October 24, 2011

You, Practicing Not Checking Your Smartphone. ~ James MacAdam

Photo: Marshall Segal

Most people don’t even notice it. There is the familiar buzz in the pocket or the soft, quirky tone that emanates from an indeterminate space in the room. Before their conscious mind recognizes what it is, the amygdala responds, igniting whatever emotions associated with incoming data: anxiety, hope, fatigue. Unconsciously, the Pavlovian response carries their hands to the screen, the buttons.

Now must be the time to receive the all-important message, to respond. Now must be the time to read and utter witticisms, to discover significant coupon savings, to flip half-interested through Facebook photos of their colleague’s weekend hiking trip. They don’t care if they’re pissing away a $100,000 education or sitting at their father’s deathbed, this is important.

Photo: Ed Yourdon

But you, you’re practicing. You’ve been around the block. You’ve sat enough zazen, done enough pranayama, observed yourself enough to know that you don’t want to become that guy with the Bluetooth headset in his ear at the opera. You are exercising agency; you are training your attention to be both one-pointed and broad like the ocean. You will not be swayed; you are not “on demand” like all those automatons crashing into each other on the freeways, ignoring each other on the couch, their bland faces wanly lit by ever-present screens.

 You know that in the end, your attention is all you’ve got.

And you need it for your affirmations, your study, your love, your delicate balance of work and life, spirituality, family and fun, not to mention your screenplay that you’ve got to squeeze in between it all—it is truly the most important thing.

Yet, there it is. The buzz, the tone, the recognition, the salivating emotions – somebody in that big broad world has contacted you, you, and they are aching, gnashing to receive your response. In fact, if they don’t hear from you by tomorrow they will be worried, mad or simply think that you are no longer relevant, a non-starter, a lazy f*cking bum.

Straining, you pry your attention away from the juicy tidbit that is waiting just beneath the warm, bright icons right there on the table, inside that gorgeous piece of design, that sleek, sexy, modern mechanism of the Global Unity, your connection to the pulsing, breathing, churning life that you are a vital, essential part of. With great effort, you draw your eyes back up to those of your friend across the café table, leaving your soul painfully behind.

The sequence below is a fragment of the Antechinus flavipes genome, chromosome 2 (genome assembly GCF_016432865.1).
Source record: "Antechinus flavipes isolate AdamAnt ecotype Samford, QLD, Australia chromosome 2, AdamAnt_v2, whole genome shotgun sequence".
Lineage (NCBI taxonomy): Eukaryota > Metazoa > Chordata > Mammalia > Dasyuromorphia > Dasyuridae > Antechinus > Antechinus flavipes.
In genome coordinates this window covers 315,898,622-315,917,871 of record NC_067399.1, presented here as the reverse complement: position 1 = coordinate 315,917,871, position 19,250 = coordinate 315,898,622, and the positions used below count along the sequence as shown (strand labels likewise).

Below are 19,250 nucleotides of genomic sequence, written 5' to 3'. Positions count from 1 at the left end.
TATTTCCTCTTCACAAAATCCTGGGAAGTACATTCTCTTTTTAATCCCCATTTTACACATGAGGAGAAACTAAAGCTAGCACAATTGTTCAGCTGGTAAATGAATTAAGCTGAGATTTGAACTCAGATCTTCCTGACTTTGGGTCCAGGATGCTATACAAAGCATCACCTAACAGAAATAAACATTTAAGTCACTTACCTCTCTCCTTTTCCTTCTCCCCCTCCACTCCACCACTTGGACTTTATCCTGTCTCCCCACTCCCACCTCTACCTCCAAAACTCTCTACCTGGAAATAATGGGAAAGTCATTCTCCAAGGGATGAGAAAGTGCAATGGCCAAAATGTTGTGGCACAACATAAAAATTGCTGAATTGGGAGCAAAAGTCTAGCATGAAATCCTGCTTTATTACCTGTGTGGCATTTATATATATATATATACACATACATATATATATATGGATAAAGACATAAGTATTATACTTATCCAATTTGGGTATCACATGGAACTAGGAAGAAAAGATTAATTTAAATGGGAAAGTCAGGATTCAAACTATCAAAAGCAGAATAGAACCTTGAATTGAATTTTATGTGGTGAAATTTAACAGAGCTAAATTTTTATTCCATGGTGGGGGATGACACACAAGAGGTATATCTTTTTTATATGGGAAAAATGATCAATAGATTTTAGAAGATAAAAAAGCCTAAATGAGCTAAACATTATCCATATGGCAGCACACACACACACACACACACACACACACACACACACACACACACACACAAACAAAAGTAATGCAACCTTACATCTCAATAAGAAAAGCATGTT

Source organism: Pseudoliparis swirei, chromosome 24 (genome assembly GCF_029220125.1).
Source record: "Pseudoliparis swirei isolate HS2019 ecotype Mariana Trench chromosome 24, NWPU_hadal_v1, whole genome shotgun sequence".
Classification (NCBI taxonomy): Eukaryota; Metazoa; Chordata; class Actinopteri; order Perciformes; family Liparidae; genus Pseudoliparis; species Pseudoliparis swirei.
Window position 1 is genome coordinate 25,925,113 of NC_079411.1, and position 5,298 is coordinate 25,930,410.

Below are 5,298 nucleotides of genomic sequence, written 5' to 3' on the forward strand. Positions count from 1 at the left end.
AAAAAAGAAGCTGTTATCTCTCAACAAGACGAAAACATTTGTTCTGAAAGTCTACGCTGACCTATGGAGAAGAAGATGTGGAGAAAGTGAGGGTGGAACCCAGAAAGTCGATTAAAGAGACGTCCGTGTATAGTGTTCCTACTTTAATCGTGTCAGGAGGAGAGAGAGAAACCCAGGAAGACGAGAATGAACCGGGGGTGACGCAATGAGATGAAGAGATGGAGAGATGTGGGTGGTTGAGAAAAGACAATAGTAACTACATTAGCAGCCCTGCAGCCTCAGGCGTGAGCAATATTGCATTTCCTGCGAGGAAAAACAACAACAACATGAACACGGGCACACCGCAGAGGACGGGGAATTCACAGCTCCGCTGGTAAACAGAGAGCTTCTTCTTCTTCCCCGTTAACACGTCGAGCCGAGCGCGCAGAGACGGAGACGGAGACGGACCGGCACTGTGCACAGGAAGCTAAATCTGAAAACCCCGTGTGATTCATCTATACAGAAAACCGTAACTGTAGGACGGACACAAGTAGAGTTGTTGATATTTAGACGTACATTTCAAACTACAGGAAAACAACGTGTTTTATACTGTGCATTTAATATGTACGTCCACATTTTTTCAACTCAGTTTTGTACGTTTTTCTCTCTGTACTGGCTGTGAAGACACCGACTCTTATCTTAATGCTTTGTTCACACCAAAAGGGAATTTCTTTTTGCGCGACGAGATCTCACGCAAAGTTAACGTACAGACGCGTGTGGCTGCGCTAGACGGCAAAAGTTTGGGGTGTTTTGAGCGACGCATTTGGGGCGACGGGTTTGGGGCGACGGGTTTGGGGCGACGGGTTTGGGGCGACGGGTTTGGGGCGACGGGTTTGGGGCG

Photo: Jason Finch

What were you saying?


 You know what? I’m sorry, hold on just a minute. This might be my boss. We’ve got this project this weekend…

 Oh! Oh, man, have you seen this? This kitten is fucking hilarious. Look! I know, it’s gotten like four million hits. We’ve got to get our dog Luna on YouTube, everybody loves her and it would be great to get some passive income going; I think they put ads up once you’ve got 100,000 hits or something. We keep wishing we had a good video camera because we have all these hilarious skits and we’re like, why don’t we put this on YouTube? Of course, nobody thinks we’re as funny as we do, but that in and of itself, is funny! Haha! Anyway, what were you saying?

By: Federico Morando

It’s gone. Gone. The bank is eroding, the little bits of soil now become big clods calving into the rushing stream. What’s left of your sanity, your choice, your free will, your ability to do something, to be something, to be nothing, is sucked into the vast and terrible whirlpool of global commerce, where you are but a series of ones and zeros entering one bank account and exiting another. Oh, there are the twitter revolutions and the facebook millionaires, but are you involved in anything so important?

Nobody even had a cell phone when you were in college and you held out for so long; now you can’t imagine life without it. It’s too late for you. You are weak. No wonder you don’t read literature or play the guitar anymore. You’re starting to see the sense in owning an iPad.  And what about those poor kids, the kids in third grade today with the cell phone and the iPad and the in-car HD video, what will happen to them? What will happen to the world? Not to mention, your screenplay?


James MacAdam is a Renaissance Dude. He spends much of his time working with NGO Watershed Management Group to green cities across the Southwest U.S. He has studied widely and deeply across various spiritual traditions including yoga and Zen, is a (currently inactive) certified Anusara Yoga instructor, and has found major health challenges to be one of his most powerful teachers. He is a tree-hugging nature buff. James writes a monthly column with an integral perspective on sustainability and the green movement, entitled “Thinking Beyond Green” for The New Southwest. Links to his most recent columns are here. James lives with his wife Rachel and their miniature poodle Teddy in Tucson, Arizona. You can find him on twitterfacebook, and on his blog.

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